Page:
"Everywhere we went, it was macarena-macarena-macarena," Wignall recalls. "We went to one café and found a guy playing an accordion, so we sat for a while. Then he finished, and they started playing 'Every Breath You Take.'"
With Russian Lullabies, Wignall finally found the sounds he searched for in Lithuania—by making them himself. But that album and America are more about how Havalina can interpret Russian and American music, as opposed to merely copying it, Wignall explains. "The main concept was to take a region and ask ourselves what our impression of that region is," he says. "That way, we can romanticize it, and it works out really well. America is us saying how we feel about all these places. That way, you're kind of creating music that hasn't been done before, as opposed to saying, 'Hey, let's do a country, blues or jazz song.' We also wanted to do an album about what we like, which is traveling and touring, so I made everybody read John Steinbeck's Travels With Charley for inspiration, too."
While there's certainly an element of Kerouacian adventure in taking off, not really knowing when—or even if—you're coming back, it's not a completely romantic ideal in Wignall's world. On America, he takes little stabs at the country he has based an entire album on. In "California," Wignall raps against The System in a way that recalls Dylan's "Subterranean Homesick Blues." "American Skies" is a riff about the love-it-or-leave-it crowd, with Wignall singing in character: "The good Lord stands above us/So people all will know/There's something special under American skies/We don't see bad times under American skies/There ain't no sad times under American skies."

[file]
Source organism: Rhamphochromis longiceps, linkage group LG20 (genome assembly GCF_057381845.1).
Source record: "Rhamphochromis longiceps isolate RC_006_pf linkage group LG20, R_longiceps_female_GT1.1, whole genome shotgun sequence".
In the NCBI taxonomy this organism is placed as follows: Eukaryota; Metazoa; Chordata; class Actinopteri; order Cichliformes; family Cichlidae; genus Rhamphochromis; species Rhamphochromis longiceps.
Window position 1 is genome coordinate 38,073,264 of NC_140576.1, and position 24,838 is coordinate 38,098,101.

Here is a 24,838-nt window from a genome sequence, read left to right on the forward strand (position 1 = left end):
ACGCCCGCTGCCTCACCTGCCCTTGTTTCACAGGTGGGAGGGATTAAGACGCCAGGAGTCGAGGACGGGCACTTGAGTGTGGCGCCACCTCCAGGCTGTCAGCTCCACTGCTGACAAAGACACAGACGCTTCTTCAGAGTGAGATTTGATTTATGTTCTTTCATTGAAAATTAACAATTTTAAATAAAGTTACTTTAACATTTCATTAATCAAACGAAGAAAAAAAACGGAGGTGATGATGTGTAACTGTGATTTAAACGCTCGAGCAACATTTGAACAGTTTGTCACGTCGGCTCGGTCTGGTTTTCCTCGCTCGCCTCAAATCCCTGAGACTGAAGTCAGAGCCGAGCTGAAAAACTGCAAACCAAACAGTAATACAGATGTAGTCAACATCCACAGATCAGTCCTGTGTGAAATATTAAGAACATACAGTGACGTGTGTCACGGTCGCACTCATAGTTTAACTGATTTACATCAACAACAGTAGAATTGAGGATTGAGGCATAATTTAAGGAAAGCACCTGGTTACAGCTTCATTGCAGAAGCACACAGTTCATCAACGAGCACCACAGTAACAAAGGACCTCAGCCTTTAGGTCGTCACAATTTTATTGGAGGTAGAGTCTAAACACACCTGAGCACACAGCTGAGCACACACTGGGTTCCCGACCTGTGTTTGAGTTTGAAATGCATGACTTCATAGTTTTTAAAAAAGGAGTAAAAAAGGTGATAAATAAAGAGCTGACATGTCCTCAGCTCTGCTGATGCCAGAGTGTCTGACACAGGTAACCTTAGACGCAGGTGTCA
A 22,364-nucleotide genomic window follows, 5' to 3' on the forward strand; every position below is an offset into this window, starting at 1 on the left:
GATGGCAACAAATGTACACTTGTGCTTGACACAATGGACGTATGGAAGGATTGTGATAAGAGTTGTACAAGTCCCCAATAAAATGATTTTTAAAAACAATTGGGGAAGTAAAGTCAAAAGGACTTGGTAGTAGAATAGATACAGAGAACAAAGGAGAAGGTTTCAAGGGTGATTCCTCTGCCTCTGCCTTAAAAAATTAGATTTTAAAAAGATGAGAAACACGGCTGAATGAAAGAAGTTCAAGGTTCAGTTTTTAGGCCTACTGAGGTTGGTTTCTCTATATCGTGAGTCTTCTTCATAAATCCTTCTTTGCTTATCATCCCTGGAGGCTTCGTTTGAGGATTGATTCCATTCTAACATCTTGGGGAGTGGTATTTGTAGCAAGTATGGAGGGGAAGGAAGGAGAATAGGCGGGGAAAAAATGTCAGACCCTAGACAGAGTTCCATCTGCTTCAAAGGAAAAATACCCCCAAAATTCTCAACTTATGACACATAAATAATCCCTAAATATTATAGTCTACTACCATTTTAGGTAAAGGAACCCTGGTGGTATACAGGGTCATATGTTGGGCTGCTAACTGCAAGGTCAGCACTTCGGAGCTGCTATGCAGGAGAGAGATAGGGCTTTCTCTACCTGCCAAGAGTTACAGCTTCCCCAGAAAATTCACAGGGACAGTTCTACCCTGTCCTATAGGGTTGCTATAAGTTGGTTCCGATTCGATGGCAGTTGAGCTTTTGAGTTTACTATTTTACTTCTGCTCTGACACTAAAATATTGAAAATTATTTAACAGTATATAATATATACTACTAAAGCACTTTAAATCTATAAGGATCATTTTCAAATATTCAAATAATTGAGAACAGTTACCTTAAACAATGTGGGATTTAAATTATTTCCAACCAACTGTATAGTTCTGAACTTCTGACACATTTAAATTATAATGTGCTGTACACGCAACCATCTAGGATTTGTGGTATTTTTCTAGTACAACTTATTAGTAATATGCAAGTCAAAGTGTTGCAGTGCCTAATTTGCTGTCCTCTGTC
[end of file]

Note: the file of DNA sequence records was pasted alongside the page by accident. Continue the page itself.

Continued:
"Some of it's a stab at the hypocrisy of America, the mentality of people who have the vision that we're One Nation Under God, or something like that," Wignall says. "I tend to see us more as 'one nation under the advancements of Socialism':my dad doesn't own his house, and if he stops paying the land tax to the government, they'll kick him off the government's land that's supposedly his land. And I guess that's kind of what I sing about in 'California,' the fear that people have of the government taking over and intruding on everybody's rights."
It's not out of fear but out of concern that Wignall also insists on avoiding stereotypes. He's a devout Christian, as are many other Havalina members. Yet America is no more hit-you-over-the-head "Christian" than U2's The Joshua Tree. Just going by their wildly wonderful music alone, the Havalina Rail Co. are pretty impossible to pigeonhole, anyway. "I don't have a problem with people knowing I believe in God," Wignall says, "but I'm in a band—an entertainer, you know? The Beastie Boys aren't a 'Buddhist band,' even though they're really into Buddhism. Yet there are no Buddhist record stores, no Buddhist section at Tower to find the Beastie Boys. And Marilyn Manson isn't in the Satan section, either. It's so easy to get stereotyped into that whole thing, about what non-Christians supposedly believe all Christians are like. But I think the whole idea of 'Christian music' is ridiculous, anyway. Every artist out there has a world-view. There's not one artist in the world who doesn't believe in something that seems weird to other people, and the last thing I want is for people to get these biases about us."For more information on Havalina Rail Co., or if you wish to download sound clips, check out the band's Web sit at www.jacksonrubio.com/havalinarailco.html.